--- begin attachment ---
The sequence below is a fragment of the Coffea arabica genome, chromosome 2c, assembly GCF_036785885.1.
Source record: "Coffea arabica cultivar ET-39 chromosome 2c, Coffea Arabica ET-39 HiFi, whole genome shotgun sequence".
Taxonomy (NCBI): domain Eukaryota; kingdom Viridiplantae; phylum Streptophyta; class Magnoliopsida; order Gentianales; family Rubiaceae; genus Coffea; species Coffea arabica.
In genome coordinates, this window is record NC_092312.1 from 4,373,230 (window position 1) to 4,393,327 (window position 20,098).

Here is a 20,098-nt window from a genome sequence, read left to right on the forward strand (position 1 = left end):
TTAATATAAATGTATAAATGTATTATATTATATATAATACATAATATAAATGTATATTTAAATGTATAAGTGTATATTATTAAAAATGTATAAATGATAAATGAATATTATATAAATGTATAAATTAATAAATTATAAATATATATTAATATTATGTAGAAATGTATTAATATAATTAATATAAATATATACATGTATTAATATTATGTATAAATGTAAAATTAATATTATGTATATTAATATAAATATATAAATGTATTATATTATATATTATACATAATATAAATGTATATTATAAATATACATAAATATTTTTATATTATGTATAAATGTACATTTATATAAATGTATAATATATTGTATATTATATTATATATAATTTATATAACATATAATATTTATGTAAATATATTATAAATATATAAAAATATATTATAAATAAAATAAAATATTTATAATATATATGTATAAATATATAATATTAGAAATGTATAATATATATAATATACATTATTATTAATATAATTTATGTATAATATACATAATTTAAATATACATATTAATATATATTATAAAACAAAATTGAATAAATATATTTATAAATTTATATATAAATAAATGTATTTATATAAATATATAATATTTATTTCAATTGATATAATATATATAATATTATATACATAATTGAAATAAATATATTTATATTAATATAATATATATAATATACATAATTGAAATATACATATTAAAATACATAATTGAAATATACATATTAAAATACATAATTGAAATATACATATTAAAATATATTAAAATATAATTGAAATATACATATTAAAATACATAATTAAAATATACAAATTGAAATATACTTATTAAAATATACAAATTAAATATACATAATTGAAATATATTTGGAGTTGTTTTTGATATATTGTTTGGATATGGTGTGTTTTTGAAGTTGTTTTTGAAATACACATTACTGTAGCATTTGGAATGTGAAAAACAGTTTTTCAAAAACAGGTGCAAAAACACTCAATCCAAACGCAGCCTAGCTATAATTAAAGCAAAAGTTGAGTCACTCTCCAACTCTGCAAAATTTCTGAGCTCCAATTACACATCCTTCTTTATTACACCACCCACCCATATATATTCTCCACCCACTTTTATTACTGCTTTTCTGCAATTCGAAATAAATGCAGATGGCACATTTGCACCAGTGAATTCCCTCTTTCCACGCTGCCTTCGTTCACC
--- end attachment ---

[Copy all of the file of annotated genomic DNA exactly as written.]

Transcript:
The sequence below is a fragment of the Coffea arabica genome, chromosome 2c, assembly GCF_036785885.1.
Source record: "Coffea arabica cultivar ET-39 chromosome 2c, Coffea Arabica ET-39 HiFi, whole genome shotgun sequence".
Taxonomy (NCBI): domain Eukaryota; kingdom Viridiplantae; phylum Streptophyta; class Magnoliopsida; order Gentianales; family Rubiaceae; genus Coffea; species Coffea arabica.
In genome coordinates, this window is record NC_092312.1 from 4,373,230 (window position 1) to 4,393,327 (window position 20,098).

Here is a 20,098-nt window from a genome sequence, read left to right on the forward strand (position 1 = left end):
TTAATATAAATGTATAAATGTATTATATTATATATAATACATAATATAAATGTATATTTAAATGTATAAGTGTATATTATTAAAAATGTATAAATGATAAATGAATATTATATAAATGTATAAATTAATAAATTATAAATATATATTAATATTATGTAGAAATGTATTAATATAATTAATATAAATATATACATGTATTAATATTATGTATAAATGTAAAATTAATATTATGTATATTAATATAAATATATAAATGTATTATATTATATATTATACATAATATAAATGTATATTATAAATATACATAAATATTTTTATATTATGTATAAATGTACATTTATATAAATGTATAATATATTGTATATTATATTATATATAATTTATATAACATATAATATTTATGTAAATATATTATAAATATATAAAAATATATTATAAATAAAATAAAATATTTATAATATATATGTATAAATATATAATATTAGAAATGTATAATATATATAATATACATTATTATTAATATAATTTATGTATAATATACATAATTTAAATATACATATTAATATATATTATAAAACAAAATTGAATAAATATATTTATAAATTTATATATAAATAAATGTATTTATATAAATATATAATATTTATTTCAATTGATATAATATATATAATATTATATACATAATTGAAATAAATATATTTATATTAATATAATATATATAATATACATAATTGAAATATACATATTAAAATACATAATTGAAATATACATATTAAAATACATAATTGAAATATACATATTAAAATATATTAAAATATAATTGAAATATACATATTAAAATACATAATTAAAATATACAAATTGAAATATACTTATTAAAATATACAAATTAAATATACATAATTGAAATATATTTGGAGTTGTTTTTGATATATTGTTTGGATATGGTGTGTTTTTGAAGTTGTTTTTGAAATACACATTACTGTAGCATTTGGAATGTGAAAAACAGTTTTTCAAAAACAGGTGCAAAAACACTCAATCCAAACGCAGCCTAGCTATAATTAAAGCAAAAGTTGAGTCACTCTCCAACTCTGCAAAATTTCTGAGCTCCAATTACACATCCTTCTTTATTACACCACCCACCCATATATATTCTCCACCCACTTTTATTACTGCTTTTCTGCAATTCGAAATAAATGCAGATGGCACATTTGCACCAGTGAATTCCCTCTTTCCACGCTGCCTTCGTTCACC